Generational Poverty

Definition of Generational Poverty

A definition of generational poverty can be as simple as identifying a pattern of poverty that lasts for two or more generations. But it can also be a complex, multi-factor cycle that creates its own downward spiral.

Circumstances that contribute to this generational cycle include: lack of proper nutrition and clean water, lack of skills and education and a poverty mindset.

Children who grow up watching their parents and grandparents struggle to meet basic needs are significantly more likely to suffer from poverty.1 Lack of money creates chronic stress, in addition to a mindset of scarcity and helplessness.

Lack of basic resources, like nutritious food, clean water and job skills, further the problem. And, not knowing where to turn for help makes the situation seem even more hopeless and lonely.

“All people are less efficient when they lack something, whether that is time or money,” according to Tamra Ryan, of the Women’s Bean Project. “Research shows that they display often self-defeating behaviors that are caused by a lack of bandwidth and inability to think clearly.”2

GFA provides life-saving solutions through its programs, which range from education to proper sanitation and medical care to income generating animals. We help break the cycle of poverty by teaching people the skills they need to be self-sufficient.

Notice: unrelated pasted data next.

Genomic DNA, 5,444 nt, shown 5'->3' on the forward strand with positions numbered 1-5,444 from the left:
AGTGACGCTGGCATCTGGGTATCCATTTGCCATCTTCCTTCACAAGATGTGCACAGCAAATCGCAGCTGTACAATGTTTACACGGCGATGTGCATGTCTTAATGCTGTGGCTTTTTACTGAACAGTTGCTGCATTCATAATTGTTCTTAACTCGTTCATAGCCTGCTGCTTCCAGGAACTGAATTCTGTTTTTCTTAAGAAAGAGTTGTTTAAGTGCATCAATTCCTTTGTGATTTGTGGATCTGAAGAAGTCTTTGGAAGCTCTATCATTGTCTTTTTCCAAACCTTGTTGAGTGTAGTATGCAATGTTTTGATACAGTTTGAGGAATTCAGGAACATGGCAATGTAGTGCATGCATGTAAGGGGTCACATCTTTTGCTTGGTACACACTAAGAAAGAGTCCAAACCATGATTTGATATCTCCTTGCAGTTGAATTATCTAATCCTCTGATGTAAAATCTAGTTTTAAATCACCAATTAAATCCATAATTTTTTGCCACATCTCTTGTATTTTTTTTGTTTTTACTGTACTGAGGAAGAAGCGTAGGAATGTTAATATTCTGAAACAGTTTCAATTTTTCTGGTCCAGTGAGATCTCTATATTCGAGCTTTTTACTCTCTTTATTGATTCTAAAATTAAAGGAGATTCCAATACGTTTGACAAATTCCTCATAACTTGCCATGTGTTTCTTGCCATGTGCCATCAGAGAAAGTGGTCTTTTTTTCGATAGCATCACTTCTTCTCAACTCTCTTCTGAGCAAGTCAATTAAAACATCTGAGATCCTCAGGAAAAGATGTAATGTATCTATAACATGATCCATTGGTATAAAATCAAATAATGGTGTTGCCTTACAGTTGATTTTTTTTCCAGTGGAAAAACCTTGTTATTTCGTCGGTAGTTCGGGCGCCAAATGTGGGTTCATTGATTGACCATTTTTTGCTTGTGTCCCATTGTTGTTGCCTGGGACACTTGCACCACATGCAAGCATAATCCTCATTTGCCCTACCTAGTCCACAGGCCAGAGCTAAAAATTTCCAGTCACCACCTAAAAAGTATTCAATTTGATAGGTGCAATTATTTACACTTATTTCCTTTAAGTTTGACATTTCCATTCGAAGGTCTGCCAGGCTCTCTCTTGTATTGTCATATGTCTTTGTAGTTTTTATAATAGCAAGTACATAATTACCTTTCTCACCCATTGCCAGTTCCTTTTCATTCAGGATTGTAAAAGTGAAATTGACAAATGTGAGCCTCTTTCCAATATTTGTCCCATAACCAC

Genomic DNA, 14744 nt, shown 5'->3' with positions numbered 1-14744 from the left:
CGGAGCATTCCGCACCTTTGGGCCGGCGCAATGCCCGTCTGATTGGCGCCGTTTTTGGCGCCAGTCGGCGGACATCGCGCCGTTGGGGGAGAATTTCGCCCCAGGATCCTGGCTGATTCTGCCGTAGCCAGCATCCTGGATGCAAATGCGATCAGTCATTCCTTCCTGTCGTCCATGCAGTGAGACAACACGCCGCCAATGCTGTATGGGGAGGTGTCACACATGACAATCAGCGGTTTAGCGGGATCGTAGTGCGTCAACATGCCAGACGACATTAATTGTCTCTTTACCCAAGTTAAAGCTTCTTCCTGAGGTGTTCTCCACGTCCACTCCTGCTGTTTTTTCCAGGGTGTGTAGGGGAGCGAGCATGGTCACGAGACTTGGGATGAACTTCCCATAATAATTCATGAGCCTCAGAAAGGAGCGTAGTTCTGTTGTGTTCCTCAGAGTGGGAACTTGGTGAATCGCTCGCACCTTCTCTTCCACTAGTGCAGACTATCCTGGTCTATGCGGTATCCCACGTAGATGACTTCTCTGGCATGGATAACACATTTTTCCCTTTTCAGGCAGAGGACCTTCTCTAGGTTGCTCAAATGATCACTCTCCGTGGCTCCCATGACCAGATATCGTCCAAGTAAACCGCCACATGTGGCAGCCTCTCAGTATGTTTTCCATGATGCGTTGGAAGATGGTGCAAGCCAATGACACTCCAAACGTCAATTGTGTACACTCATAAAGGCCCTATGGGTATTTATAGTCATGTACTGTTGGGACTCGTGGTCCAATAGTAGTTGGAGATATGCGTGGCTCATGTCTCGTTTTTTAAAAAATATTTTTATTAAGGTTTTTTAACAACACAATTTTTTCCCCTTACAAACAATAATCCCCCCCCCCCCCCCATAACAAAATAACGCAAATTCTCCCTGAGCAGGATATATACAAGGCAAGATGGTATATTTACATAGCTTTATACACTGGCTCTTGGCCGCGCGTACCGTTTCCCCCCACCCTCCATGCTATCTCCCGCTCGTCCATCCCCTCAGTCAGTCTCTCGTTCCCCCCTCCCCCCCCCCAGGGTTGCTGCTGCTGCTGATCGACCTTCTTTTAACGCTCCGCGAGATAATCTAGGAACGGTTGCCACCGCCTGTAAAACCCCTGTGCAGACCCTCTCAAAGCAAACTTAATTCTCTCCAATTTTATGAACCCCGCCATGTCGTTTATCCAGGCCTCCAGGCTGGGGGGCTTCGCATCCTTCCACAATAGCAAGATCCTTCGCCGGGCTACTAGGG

We bring hope through our ministry. Metaphorically speaking, we don’t just give them fish, we teach them how to fish, so that they can pass their knowledge, skills and inspiration on to the next generation, and the following generations.

You Can Help

When we look at all of the physical, mental and emotional factors that contribute to impoverished families, it can seem overwhelming. Indeed, it is too much for one person. But God reminds us that everything is possible with Him. When we gather together in Jesus’ name for the good of all and reach out to the poorest areas, we make a huge difference in the lives of our fellow brothers and sisters.

Learn more about generational poverty

1 “Intergenerational Transmission of Poverty.”
2 Understanding Intergenerational Poverty.” Georgia Center for Opportunity,